- The Meyers Manx is the fiberglass OG dune buggy and inspired legions of imitators and competitors.
- This well presented example is based on a shortened 1955 Volkswagen chassis.
- The Bring a Trailer auction runs until May 30th.
If there were an official Endless Summer car, it would be the Meyers Manx Dune Buggy. Not just any dune buggy, but a Meyers Manx, the very vehicle King of Cool bookends Steve McQueen and Elvis chose for on-screen and personal use. If you’ve always wanted to get into that mojo, now’s your chance with this Green Metalflake Meyers Manx. Will be auctioned on Bring a Trailerwhich, like Car and Driver, belongs to Hearst Autos.
Although no specific model year is given in the current BaT headline, this Manx was referred to as a 1968 model in a previous auction held elsewhere in March 2021. That he was omitted here is largely irrelevant since, much like the California Dream he embodies, the Manx is timeless. It exists in a completely different area where it is always 22 degrees warm and sunny and the residents are always young. However, the example comes with a Certificate of Authenticity signed by Bruce Meyers confirming the serial number (the serial number plate appears to be original) and the registration ID number, giving it an unassailable pedigree. However, the seller states that the fiberglass Manx tub rides on a shortened 1955 Volkswagen tub and is registered accordingly.
The metallic green paint and fiberglass bodywork appear to be in excellent condition, free from spider web cracks and damage. Although these cars often undergo questionable customization, this Manx hits the road with a classic chrome roll bar, the polite “nudge” bar, chrome windshield bracket and chrome headlight pods. The turn signals sit discreetly on the front suspension mounting points below the front fenders. Arguably the most popular aftermarket wheel of the late ’60s, the chrome Cragar S/S wheels look just right here, although we’re not opposed to a set of deep-dish Steelies with purpose-built tires for serious beach use would. We could also do without the black “Manx” lettering on the side walls.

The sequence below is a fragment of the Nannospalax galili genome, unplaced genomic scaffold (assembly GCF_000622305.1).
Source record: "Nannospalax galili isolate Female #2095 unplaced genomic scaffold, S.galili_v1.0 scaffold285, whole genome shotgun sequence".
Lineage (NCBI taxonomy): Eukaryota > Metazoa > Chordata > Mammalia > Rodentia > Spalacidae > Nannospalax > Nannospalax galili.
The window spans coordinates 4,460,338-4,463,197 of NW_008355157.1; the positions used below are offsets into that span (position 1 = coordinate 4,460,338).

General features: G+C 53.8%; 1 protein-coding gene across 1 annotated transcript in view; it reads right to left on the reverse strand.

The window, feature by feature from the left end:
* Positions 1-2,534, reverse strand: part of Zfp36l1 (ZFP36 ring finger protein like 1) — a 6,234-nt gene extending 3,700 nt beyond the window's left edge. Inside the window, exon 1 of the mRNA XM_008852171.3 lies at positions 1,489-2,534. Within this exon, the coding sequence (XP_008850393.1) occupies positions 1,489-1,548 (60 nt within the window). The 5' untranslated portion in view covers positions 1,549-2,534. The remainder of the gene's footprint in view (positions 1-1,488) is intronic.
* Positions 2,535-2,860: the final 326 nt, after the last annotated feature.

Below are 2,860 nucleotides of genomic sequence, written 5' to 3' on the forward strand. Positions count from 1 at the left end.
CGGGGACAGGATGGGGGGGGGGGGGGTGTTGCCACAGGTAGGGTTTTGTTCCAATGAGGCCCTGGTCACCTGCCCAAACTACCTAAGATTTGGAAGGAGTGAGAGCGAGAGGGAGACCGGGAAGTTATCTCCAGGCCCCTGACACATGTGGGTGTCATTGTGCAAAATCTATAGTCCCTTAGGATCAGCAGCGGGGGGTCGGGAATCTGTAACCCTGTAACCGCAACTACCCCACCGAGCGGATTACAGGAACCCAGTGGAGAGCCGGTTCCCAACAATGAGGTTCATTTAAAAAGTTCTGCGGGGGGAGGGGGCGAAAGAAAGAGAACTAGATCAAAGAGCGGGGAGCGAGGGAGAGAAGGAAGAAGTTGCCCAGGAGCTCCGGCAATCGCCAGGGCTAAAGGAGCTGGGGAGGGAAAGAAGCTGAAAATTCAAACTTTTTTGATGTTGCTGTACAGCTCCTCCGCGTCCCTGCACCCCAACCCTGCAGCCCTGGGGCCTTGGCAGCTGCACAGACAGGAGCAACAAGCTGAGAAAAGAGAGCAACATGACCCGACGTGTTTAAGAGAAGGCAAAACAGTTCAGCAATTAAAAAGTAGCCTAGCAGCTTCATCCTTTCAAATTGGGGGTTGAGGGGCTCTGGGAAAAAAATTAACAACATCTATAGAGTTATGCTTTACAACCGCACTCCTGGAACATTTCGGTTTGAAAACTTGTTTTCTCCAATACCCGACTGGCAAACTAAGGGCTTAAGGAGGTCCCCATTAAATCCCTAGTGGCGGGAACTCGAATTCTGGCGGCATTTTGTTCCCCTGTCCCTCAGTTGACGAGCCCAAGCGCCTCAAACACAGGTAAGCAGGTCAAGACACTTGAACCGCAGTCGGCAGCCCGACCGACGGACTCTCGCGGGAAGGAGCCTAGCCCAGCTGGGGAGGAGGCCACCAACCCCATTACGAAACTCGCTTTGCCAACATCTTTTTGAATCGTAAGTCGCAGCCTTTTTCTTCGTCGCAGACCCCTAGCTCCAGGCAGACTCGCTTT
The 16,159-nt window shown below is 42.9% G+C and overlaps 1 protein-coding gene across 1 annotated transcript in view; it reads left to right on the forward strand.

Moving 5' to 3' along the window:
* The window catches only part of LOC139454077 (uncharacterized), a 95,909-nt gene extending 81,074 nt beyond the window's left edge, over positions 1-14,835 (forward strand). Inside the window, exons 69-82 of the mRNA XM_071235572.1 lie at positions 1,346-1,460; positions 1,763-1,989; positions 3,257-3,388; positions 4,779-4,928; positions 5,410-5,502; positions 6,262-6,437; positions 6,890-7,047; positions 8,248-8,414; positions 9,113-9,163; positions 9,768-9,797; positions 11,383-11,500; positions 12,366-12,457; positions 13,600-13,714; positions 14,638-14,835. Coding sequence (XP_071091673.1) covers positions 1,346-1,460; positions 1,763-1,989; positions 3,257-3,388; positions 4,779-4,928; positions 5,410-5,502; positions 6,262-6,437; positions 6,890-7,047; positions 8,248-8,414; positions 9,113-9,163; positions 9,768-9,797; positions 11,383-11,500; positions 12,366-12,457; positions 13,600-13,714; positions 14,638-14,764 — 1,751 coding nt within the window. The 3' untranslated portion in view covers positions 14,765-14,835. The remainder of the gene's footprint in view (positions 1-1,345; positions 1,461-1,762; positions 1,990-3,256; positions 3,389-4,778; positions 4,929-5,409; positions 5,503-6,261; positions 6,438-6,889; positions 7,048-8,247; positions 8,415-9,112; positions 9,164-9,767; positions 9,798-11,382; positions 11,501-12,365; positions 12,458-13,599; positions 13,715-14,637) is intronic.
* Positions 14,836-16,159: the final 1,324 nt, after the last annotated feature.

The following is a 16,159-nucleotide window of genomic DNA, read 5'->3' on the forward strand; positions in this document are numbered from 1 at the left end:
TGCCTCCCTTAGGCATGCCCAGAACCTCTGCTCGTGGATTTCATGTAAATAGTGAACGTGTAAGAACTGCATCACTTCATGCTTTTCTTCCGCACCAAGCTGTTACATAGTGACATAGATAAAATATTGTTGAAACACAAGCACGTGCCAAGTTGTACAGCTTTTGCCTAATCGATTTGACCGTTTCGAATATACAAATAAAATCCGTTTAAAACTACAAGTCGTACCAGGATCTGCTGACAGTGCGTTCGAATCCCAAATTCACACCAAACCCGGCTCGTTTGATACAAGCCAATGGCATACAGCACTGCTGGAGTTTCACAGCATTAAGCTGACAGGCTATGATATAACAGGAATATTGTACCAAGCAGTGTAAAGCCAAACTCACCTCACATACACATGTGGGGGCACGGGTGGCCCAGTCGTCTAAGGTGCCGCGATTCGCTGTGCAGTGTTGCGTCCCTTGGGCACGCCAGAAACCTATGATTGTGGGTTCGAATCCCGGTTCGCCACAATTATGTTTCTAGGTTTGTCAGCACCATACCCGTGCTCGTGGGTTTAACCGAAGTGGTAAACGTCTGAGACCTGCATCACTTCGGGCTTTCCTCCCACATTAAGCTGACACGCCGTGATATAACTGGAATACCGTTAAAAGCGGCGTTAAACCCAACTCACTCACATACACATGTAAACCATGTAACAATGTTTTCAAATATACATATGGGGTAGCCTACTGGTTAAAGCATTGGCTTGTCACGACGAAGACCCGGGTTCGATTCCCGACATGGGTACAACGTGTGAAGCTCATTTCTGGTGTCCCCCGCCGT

The interior upholstery is plain black vinyl. So we recommend having some light colored beach towels handy so you don’t burn your butt, back and thighs after leaving this dune buggy parked in the sun. The black floor mats and tub interior add to the solar gain. The lap belts with the Wolfsburg logo and the front disc brakes ensure a welcome level of safety.
Power is supplied by an air-cooled 1.6-liter four-cylinder boxer engine from Volkswagen with the appropriate mods, including two Solex H40/44EIS carburettors and a Scintilla magneto. (Although the original carburetors are no longer manufactured by the former French Solex company, a large, international aftermarket, licensing and enthusiast support network ensures their viability for decades to come.) A Hurst-triggered shifter selects between four gears and a roller accelerator pedal provides smooth throttle inputs. A degree disc provides a better view when setting the tuning. (Don’t forget to check your valves regularly, and keep an eye on that pesky exhaust valve #3.) Chrome engine cases and pulleys add to the shine, as does a ceramic-coated Tri-Mil dual exhaust system.
Although the metal-bodied EMPI Sportster buggy was born around the same time, and several other long-forgotten pioneers were down the same path, when the term “dune buggy” comes to mind, the Meyers Manx usually comes to mind. (EMPI later made a fiberglass Manx clone called the IMP.) Meyers helped cement his title as the modern day dune buggy of all time with his “Old Red” prototype, which he and Ted Mangels set in a record-breaking 1967 Baja race 1000 controlled .
The ‘production’ Manx – Meyer sold it primarily in kit form for a number of reasons – like the one in this auction benefited from a degree of ‘refining’ without diluting the core vision. That kind of single-minded goal is a rarity, especially when an idea is materialized into an actual physical product that reflects the mood of a generation. And that guarantees him a place in the annals of pop culture for all eternity.
The car is listed by a private owner, is located in Danville, California and is accompanied by a copy of Manx Mania magazine, in which it is believed to appear, and a clean California title in the seller’s name, listing it as a Volkswagen of 1955 is listed.
Andrew Wendler brings with him decades of experience as an author, author and editor at numerous branches car and driver. A native of the Rust Belt, he is a tireless promoter of the region. He once won a $5 bet by running the entire length of the elevated People Mover track that circles downtown Detroit.